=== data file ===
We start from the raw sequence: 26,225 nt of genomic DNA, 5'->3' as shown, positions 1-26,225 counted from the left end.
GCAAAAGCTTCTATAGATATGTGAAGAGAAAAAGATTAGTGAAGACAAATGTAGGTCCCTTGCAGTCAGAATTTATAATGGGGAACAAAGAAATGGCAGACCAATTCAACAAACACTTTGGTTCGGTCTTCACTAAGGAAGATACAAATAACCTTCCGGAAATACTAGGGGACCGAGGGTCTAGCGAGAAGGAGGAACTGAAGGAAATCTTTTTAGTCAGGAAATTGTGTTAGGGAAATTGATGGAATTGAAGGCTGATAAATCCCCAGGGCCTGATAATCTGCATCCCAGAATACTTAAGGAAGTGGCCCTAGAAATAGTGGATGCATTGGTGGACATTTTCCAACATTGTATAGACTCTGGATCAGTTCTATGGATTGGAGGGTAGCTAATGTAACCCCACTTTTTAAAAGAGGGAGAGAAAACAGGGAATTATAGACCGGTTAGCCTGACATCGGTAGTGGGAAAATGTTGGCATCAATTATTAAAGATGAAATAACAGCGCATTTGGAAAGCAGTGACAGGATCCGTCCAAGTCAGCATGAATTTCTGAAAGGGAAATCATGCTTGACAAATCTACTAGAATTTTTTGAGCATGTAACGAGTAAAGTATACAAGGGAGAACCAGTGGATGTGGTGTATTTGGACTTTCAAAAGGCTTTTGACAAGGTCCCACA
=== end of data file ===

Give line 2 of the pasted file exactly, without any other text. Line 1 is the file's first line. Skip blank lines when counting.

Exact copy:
GCAAAAGCTTCTATAGATATGTGAAGAGAAAAAGATTAGTGAAGACAAATGTAGGTCCCTTGCAGTCAGAATTTATAATGGGGAACAAAGAAATGGCAGACCAATTCAACAAACACTTTGGTTCGGTCTTCACTAAGGAAGATACAAATAACCTTCCGGAAATACTAGGGGACCGAGGGTCTAGCGAGAAGGAGGAACTGAAGGAAATCTTTTTAGTCAGGAAATTGTGTTAGGGAAATTGATGGAATTGAAGGCTGATAAATCCCCAGGGCCTGATAATCTGCATCCCAGAATACTTAAGGAAGTGGCCCTAGAAATAGTGGATGCATTGGTGGACATTTTCCAACATTGTATAGACTCTGGATCAGTTCTATGGATTGGAGGGTAGCTAATGTAACCCCACTTTTTAAAAGAGGGAGAGAAAACAGGGAATTATAGACCGGTTAGCCTGACATCGGTAGTGGGAAAATGTTGGCATCAATTATTAAAGATGAAATAACAGCGCATTTGGAAAGCAGTGACAGGATCCGTCCAAGTCAGCATGAATTTCTGAAAGGGAAATCATGCTTGACAAATCTACTAGAATTTTTTGAGCATGTAACGAGTAAAGTATACAAGGGAGAACCAGTGGATGTGGTGTATTTGGACTTTCAAAAGGCTTTTGACAAGGTCCCACA